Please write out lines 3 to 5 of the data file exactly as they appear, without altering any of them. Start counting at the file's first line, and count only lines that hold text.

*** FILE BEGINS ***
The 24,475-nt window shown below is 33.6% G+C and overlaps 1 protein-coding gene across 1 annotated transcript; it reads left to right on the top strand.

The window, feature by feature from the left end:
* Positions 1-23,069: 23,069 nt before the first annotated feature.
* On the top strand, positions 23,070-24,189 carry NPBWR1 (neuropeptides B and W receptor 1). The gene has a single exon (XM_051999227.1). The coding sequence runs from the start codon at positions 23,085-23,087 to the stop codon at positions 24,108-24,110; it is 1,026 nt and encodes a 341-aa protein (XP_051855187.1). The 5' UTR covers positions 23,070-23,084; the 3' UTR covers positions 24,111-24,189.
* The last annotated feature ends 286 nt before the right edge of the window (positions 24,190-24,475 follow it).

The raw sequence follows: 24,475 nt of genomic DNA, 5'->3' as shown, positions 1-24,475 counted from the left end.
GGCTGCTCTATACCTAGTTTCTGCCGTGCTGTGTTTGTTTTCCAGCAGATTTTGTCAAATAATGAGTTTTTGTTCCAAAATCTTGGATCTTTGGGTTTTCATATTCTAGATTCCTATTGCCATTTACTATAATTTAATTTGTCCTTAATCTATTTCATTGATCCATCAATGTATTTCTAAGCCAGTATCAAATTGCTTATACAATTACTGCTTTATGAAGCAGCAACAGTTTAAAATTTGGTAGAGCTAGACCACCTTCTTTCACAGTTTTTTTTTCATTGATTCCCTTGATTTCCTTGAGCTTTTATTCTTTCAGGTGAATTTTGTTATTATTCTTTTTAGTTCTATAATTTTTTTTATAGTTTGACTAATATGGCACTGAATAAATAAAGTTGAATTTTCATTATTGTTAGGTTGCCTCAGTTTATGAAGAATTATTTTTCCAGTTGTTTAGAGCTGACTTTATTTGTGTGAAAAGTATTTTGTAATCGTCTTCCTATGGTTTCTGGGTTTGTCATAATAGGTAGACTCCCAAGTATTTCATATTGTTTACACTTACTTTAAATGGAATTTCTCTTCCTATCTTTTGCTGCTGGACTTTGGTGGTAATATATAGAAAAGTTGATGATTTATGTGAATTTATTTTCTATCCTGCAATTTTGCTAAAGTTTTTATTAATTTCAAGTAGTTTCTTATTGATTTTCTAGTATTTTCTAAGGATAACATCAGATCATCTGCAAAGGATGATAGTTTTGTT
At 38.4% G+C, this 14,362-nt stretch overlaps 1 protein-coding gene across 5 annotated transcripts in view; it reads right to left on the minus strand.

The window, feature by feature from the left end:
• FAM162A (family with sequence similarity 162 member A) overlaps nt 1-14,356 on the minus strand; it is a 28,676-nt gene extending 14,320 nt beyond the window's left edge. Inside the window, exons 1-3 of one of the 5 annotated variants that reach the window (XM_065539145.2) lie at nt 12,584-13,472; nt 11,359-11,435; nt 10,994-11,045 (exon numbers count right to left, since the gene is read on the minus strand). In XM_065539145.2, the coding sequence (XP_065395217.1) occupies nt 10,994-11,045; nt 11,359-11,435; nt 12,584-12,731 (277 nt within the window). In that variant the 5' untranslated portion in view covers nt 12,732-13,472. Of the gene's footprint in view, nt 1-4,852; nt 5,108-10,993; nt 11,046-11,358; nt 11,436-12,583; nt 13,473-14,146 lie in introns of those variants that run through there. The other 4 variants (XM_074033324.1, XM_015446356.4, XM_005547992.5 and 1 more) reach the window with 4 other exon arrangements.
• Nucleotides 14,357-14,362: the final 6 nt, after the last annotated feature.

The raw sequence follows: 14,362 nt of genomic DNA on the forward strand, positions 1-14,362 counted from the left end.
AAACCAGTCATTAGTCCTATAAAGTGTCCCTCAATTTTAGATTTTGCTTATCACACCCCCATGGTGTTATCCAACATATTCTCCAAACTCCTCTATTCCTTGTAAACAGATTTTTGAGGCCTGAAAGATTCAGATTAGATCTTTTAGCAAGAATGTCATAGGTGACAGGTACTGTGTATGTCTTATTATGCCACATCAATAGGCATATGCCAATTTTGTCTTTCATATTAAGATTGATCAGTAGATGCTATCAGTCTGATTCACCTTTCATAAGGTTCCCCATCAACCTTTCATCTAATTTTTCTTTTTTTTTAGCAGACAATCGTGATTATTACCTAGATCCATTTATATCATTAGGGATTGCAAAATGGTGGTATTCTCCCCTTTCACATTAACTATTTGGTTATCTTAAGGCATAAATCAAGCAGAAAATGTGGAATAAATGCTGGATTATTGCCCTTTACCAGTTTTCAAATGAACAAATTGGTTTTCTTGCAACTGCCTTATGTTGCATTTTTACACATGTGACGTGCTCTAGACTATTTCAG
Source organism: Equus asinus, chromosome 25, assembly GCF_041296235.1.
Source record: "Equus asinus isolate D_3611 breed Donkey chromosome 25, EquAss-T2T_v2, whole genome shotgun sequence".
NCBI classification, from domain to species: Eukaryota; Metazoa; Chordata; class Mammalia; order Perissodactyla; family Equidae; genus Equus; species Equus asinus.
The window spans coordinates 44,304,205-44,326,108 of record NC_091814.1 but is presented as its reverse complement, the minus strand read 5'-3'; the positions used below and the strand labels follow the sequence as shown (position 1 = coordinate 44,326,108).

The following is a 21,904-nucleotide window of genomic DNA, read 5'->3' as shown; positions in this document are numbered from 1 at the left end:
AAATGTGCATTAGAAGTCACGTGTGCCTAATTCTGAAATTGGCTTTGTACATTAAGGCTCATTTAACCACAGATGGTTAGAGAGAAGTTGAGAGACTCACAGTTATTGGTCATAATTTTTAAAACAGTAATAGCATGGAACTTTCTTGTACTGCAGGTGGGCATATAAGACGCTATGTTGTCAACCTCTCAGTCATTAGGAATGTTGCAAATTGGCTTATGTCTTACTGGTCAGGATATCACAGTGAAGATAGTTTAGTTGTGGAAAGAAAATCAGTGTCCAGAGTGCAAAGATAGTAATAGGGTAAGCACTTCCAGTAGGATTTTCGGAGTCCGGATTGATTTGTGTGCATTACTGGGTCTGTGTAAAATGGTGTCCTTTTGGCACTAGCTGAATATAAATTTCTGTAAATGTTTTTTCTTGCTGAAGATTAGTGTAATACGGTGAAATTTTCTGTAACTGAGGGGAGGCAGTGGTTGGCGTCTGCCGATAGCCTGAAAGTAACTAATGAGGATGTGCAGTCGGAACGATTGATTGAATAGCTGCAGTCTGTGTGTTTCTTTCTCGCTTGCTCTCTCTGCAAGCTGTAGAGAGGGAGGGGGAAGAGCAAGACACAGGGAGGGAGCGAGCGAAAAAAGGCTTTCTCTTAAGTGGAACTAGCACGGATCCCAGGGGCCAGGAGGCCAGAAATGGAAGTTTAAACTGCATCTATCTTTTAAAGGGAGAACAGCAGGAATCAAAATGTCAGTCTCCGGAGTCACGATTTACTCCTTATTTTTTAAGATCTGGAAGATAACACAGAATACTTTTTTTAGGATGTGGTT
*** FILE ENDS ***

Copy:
* Positions 1-23,069: 23,069 nt before the first annotated feature.
* On the top strand, positions 23,070-24,189 carry NPBWR1 (neuropeptides B and W receptor 1). The gene has a single exon (XM_051999227.1). The coding sequence runs from the start codon at positions 23,085-23,087 to the stop codon at positions 24,108-24,110; it is 1,026 nt and encodes a 341-aa protein (XP_051855187.1). The 5' UTR covers positions 23,070-23,084; the 3' UTR covers positions 24,111-24,189.
* The last annotated feature ends 286 nt before the right edge of the window (positions 24,190-24,475 follow it).